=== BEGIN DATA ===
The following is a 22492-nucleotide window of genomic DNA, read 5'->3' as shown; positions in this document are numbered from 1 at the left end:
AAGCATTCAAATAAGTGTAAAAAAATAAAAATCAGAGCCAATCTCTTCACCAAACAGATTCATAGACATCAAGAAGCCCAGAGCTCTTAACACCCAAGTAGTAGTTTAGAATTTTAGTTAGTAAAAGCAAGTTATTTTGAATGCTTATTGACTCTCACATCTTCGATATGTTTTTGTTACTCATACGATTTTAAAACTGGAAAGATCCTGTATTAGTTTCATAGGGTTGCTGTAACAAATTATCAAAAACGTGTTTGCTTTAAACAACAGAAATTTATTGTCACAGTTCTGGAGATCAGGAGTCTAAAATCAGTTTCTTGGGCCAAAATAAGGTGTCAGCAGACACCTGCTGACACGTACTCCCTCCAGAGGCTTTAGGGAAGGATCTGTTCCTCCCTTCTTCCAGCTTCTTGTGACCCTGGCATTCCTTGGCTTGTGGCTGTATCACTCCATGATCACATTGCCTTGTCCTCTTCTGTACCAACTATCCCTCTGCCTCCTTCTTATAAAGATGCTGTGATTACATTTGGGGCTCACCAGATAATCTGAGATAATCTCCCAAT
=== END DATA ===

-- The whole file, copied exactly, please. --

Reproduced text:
The following is a 22492-nucleotide window of genomic DNA, read 5'->3' as shown; positions in this document are numbered from 1 at the left end:
AAGCATTCAAATAAGTGTAAAAAAATAAAAATCAGAGCCAATCTCTTCACCAAACAGATTCATAGACATCAAGAAGCCCAGAGCTCTTAACACCCAAGTAGTAGTTTAGAATTTTAGTTAGTAAAAGCAAGTTATTTTGAATGCTTATTGACTCTCACATCTTCGATATGTTTTTGTTACTCATACGATTTTAAAACTGGAAAGATCCTGTATTAGTTTCATAGGGTTGCTGTAACAAATTATCAAAAACGTGTTTGCTTTAAACAACAGAAATTTATTGTCACAGTTCTGGAGATCAGGAGTCTAAAATCAGTTTCTTGGGCCAAAATAAGGTGTCAGCAGACACCTGCTGACACGTACTCCCTCCAGAGGCTTTAGGGAAGGATCTGTTCCTCCCTTCTTCCAGCTTCTTGTGACCCTGGCATTCCTTGGCTTGTGGCTGTATCACTCCATGATCACATTGCCTTGTCCTCTTCTGTACCAACTATCCCTCTGCCTCCTTCTTATAAAGATGCTGTGATTACATTTGGGGCTCACCAGATAATCTGAGATAATCTCCCAAT